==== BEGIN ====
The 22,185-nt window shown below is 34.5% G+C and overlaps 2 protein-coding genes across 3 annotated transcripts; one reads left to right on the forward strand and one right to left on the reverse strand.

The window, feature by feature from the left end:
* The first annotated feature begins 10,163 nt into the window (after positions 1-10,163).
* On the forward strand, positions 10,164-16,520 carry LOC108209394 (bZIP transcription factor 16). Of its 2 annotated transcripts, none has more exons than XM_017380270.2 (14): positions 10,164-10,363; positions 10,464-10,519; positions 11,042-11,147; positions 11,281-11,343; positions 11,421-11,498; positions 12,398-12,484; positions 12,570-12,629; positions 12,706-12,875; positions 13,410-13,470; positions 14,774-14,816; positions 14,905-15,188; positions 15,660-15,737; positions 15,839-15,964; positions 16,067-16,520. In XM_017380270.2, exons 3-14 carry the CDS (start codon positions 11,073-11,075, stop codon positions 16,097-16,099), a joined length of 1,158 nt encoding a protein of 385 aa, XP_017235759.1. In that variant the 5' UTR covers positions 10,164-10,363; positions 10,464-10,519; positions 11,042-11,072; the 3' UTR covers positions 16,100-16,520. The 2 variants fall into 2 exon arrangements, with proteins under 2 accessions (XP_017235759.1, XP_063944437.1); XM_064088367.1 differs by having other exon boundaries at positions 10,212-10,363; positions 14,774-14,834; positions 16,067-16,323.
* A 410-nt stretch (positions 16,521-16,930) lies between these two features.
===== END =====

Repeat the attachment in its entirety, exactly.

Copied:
The 22,185-nt window shown below is 34.5% G+C and overlaps 2 protein-coding genes across 3 annotated transcripts; one reads left to right on the forward strand and one right to left on the reverse strand.

The window, feature by feature from the left end:
* The first annotated feature begins 10,163 nt into the window (after positions 1-10,163).
* On the forward strand, positions 10,164-16,520 carry LOC108209394 (bZIP transcription factor 16). Of its 2 annotated transcripts, none has more exons than XM_017380270.2 (14): positions 10,164-10,363; positions 10,464-10,519; positions 11,042-11,147; positions 11,281-11,343; positions 11,421-11,498; positions 12,398-12,484; positions 12,570-12,629; positions 12,706-12,875; positions 13,410-13,470; positions 14,774-14,816; positions 14,905-15,188; positions 15,660-15,737; positions 15,839-15,964; positions 16,067-16,520. In XM_017380270.2, exons 3-14 carry the CDS (start codon positions 11,073-11,075, stop codon positions 16,097-16,099), a joined length of 1,158 nt encoding a protein of 385 aa, XP_017235759.1. In that variant the 5' UTR covers positions 10,164-10,363; positions 10,464-10,519; positions 11,042-11,072; the 3' UTR covers positions 16,100-16,520. The 2 variants fall into 2 exon arrangements, with proteins under 2 accessions (XP_017235759.1, XP_063944437.1); XM_064088367.1 differs by having other exon boundaries at positions 10,212-10,363; positions 14,774-14,834; positions 16,067-16,323.
* A 410-nt stretch (positions 16,521-16,930) lies between these two features.